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At this point, there are enough Marvel films so that they serve a quasi-Rorschach test of what we value in our summer blockbusters. Fans have their unique set of preferences, and the thoughtful ones will realize their preferences say something about them, instead of the other way around. For example, I loved Captain America: The First Avenger and didn’t care for its sequel, which means I generally prefer unique cinematography and emotional character movements over an attempt to shoehorn a classic genre (i.e. conspiracy thriller) into a superhero yarn. Guardians of the Galaxy, the latest from the comic book studio, has the good sense to step aside when it matters and let weirdo director James Gunn hold the reigns. Parts of it are too alike to other Marvel films, perhaps to a fault, but Guardians has a heart in a way that most superhero movies do not.

Film by film, Marvel is building toward a showstopper that features the Infinity Gauntlet, which is dangerous jewelry that lets its bearer have absolute power. That sounds really cool, yet an unfortunate consequence of its long game is a series of stories where rag-tag heroes and a megalomaniacal villain fight over a boring, uninspiring MacGuffin. In this case, a skilled thief named Peter Quill (Chris Pratt) steals an orb (it’s part of the gauntlet). Bad guy Ronan (Lee Pace, in a thankless role) also wants the orb, so he sends his assassin Gamora (Zoe Saldana) after Quill, but she plans to betray her boss. An anthropomorphic raccoon named Rocket (Bradley Cooper) and his inarticulate giant tree friend Groot (Vin Diesel) want Quill’s bounty, but lose interest once they realize is orb is more valuable. Drax (Dave Bautista) wants to kill Ronan, so he follows the orb because it will lead to him. The orb takes this group from prison, then halfway around the galaxy and back again.


Gunn clearly realizes the logistics of the plot are tedious at unoriginal, so he peppers the film with jokes, action, and actual character development. Guardians of the Galaxy is the funniest movie under the Marvel name, and it’s no small part to the chemistry between the actors. The titular Guardians are classic archetypes, yet there’s a specificity to the performances that makes them original. Between this and The Lego Movie, Pratt is a perfect straight man, the sort of hero who can give and receive a perfect one-liner. A lot of early attention was given to Cooper and Diesel, who quickly move past the conceit of their roles and get at how they would think and feel.

To my surprise, the biggest laughs come from Bautista: I mean this in the best way possible, but he speaks like an actor in a mediocre Shakespeare production. Like Arnold Schwarzenegger before him, Bautista uses his limiting acting ability to his advantage, and the way Drax takes everything literally puts him somewhere between The Terminator and Eldar Conehead.

In terms of action, Gunn does not focus on choreography and instead looks for big, appealing gestures. There are several sequences of hand-to-hand combat, and while they’re clunkily edited, there’s a forcefulness to it so that we care about the outcome. The best action involves Groot, whose powers offer one big surprise/laugh after another. And this is a space opera we’re talking about, so there are large space battles in addition to more intimate violence. Like several other Marvel films, there’s a climax where a big wide floating craft crashes into a city, and Gunn has the wherewithal to film at a greater distance from his predecessors, so at least the effects look different (there’s also an interesting scene where a fleet of starfighters form a beautiful, glowing membrane over the craft). In its most overt reference to Star Wars, the climax is a three-pronged attack, and Gunn cuts away whenever one sequence gets too boring (it’s a lot like the end of Return of the Jedi).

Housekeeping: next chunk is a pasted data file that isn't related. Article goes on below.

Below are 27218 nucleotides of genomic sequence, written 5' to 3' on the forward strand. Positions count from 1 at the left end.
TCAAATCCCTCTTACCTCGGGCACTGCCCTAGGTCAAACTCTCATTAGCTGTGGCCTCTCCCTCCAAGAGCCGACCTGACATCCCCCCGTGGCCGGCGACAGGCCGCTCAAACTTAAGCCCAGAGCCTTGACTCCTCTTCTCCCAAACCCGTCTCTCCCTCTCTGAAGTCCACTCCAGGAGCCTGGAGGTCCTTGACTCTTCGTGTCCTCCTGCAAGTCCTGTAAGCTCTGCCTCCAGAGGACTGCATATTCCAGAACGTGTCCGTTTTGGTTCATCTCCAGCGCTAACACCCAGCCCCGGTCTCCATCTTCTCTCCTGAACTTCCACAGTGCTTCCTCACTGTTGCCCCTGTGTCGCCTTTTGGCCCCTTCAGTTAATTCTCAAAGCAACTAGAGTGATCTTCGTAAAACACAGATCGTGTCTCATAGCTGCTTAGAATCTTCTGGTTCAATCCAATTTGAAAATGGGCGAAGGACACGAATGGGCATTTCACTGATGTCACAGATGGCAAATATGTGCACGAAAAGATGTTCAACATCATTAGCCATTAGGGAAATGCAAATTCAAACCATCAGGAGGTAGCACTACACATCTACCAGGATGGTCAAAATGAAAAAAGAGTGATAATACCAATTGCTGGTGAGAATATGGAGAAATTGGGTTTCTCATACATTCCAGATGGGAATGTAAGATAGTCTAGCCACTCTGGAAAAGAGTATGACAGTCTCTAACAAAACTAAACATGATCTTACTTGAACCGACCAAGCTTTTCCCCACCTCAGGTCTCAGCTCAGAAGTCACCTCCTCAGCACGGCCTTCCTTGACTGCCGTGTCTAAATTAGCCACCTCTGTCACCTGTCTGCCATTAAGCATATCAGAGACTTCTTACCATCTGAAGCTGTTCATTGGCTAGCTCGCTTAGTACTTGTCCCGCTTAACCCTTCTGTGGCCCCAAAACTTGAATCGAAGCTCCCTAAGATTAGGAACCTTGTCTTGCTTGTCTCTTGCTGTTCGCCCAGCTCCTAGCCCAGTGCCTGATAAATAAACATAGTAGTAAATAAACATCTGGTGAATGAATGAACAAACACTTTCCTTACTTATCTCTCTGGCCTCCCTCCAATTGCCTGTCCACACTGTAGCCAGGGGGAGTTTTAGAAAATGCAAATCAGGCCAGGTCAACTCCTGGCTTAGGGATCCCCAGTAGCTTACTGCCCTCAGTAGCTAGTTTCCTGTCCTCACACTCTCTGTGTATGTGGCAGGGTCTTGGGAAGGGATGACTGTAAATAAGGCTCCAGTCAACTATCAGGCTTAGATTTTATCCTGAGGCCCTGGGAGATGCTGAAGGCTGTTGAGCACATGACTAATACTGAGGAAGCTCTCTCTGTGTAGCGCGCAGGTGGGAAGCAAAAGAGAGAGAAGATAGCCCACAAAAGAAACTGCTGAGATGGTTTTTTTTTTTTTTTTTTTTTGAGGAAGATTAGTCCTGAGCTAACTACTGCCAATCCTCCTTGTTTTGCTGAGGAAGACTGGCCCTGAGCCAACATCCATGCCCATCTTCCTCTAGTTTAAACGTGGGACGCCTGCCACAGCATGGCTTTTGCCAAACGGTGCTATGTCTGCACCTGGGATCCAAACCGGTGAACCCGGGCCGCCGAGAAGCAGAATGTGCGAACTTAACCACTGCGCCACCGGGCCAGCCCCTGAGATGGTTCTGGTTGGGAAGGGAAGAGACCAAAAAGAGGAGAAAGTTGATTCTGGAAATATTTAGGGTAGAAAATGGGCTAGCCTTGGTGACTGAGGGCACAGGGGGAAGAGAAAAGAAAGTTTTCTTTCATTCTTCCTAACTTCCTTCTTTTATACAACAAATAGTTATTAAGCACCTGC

And whether it’s an impromptu dance sequence or the near-destruction of a planet, Gunn uses a soundtrack of 70s hits, including Blue Seude, David Bowie, and The Runaways. The reason behind the pop music is clever – it’s Peter’s last connection to his family, and Earth – and the juxtaposition of image and music is nostalgic, as well as a means to upend certain genre clichés.

The best thing about Guardians of the Galaxy, the thing that puts it above most other Marvel films, is how the characters are allowed to be vulnerable, and have feelings. There’s an early scene where Quill shouts, “That song is mine!” and Pratt plays the line for dormant pain, not the laugh. Gamora has less fun than her follow Guardians, but there’s a complexity to her motivations that deepen her choices. Still, I felt the strongest connection to Rocket. There’s a harrowing scene where Rocket is drunk, and it’s touching how an inherently violent creature awakens reserves of self-loathing through a casually stupid insult. There’s also a scene where Rocket is sobbing – literally sobbing, without any irony – and the raw grief is the closest thing Marvel has gotten toward emotional catharsis.

These moments are nonetheless fleeting, as Guardians of the Galaxy dutifully crosses off all the necessary items from the Marvel checklist, which include annoying cameos and an underdeveloped villain. They’re so easy to spot now. The good news is that Gunn and his cast are bored with the checklist, too, so the film mostly feels spontaneous, like everyone is having fun when the bigwigs aren’t looking.